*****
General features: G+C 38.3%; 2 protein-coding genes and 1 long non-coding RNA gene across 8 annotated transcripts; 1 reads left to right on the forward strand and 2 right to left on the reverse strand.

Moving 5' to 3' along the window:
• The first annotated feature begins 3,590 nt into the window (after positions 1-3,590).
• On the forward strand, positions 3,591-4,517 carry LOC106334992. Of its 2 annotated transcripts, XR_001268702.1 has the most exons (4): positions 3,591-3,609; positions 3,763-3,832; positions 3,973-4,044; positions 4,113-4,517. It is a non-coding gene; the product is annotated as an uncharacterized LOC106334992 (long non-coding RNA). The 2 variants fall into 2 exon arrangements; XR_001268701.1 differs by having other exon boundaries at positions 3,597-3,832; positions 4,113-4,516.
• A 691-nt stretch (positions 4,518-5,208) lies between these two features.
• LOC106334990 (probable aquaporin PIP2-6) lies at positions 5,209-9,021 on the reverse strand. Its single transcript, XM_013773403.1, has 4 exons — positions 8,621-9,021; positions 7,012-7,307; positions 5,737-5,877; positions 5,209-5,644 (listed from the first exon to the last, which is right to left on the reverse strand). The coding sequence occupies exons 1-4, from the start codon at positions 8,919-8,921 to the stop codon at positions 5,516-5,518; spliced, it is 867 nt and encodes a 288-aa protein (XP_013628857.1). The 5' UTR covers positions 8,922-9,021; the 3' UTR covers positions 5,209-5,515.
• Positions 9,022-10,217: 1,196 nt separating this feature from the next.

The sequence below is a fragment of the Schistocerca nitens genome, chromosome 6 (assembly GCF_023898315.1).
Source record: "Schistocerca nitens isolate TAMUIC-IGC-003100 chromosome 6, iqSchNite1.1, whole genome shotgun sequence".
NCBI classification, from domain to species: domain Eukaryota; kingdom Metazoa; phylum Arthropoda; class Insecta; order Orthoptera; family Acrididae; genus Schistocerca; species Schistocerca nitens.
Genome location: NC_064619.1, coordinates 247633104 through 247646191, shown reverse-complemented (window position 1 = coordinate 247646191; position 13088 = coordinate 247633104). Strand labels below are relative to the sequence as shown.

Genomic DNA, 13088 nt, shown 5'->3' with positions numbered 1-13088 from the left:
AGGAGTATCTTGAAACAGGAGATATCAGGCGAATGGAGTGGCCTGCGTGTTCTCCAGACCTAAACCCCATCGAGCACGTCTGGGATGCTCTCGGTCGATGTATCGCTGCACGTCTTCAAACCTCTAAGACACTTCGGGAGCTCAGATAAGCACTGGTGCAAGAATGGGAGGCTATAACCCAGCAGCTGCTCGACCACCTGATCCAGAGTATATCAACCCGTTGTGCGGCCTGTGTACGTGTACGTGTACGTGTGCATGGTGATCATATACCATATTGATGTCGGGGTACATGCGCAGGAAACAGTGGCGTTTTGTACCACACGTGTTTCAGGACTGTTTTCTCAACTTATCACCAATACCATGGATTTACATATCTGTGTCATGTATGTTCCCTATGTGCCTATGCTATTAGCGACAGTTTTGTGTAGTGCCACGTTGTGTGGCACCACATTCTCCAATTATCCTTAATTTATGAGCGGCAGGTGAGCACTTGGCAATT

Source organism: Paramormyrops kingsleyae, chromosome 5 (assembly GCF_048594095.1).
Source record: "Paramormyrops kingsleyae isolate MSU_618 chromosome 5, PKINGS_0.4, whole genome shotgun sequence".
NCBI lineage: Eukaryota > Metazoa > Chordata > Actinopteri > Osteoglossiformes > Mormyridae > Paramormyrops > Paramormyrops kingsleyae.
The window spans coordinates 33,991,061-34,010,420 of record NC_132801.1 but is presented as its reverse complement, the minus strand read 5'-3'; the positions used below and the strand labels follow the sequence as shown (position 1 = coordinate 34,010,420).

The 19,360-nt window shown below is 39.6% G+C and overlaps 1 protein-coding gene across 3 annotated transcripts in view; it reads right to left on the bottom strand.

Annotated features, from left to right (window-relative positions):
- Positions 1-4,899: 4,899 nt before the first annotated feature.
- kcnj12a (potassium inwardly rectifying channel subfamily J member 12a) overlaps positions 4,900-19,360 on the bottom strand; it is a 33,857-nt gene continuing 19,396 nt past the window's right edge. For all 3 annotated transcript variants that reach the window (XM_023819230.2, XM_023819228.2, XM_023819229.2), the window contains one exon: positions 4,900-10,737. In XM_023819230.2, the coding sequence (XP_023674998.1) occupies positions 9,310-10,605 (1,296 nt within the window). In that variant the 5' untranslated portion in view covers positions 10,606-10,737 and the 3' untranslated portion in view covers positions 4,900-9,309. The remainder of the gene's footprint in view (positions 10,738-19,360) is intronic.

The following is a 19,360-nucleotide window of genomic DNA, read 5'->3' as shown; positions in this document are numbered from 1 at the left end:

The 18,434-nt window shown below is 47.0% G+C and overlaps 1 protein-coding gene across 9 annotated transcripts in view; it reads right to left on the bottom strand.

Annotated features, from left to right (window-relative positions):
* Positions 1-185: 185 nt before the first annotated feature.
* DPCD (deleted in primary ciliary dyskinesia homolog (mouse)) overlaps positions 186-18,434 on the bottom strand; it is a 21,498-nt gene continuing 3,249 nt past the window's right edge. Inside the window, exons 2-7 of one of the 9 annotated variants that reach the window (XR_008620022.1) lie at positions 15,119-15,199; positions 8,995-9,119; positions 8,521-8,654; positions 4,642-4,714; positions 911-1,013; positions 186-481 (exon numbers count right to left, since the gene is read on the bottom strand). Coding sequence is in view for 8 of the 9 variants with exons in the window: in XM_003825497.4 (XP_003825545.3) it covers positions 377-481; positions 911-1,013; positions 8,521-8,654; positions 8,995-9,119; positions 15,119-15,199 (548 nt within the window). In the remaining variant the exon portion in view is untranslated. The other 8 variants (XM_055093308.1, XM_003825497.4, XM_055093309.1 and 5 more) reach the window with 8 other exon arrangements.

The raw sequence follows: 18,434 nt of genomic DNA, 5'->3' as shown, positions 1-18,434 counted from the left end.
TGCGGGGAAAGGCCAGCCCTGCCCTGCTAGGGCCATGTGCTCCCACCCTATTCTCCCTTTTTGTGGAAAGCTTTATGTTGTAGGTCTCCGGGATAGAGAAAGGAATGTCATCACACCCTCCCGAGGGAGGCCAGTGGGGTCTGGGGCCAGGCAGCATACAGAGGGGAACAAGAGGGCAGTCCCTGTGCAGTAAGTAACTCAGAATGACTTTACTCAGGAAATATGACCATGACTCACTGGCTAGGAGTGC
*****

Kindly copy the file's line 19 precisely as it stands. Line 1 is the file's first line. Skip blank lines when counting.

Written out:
Annotated features, from left to right (window-relative positions):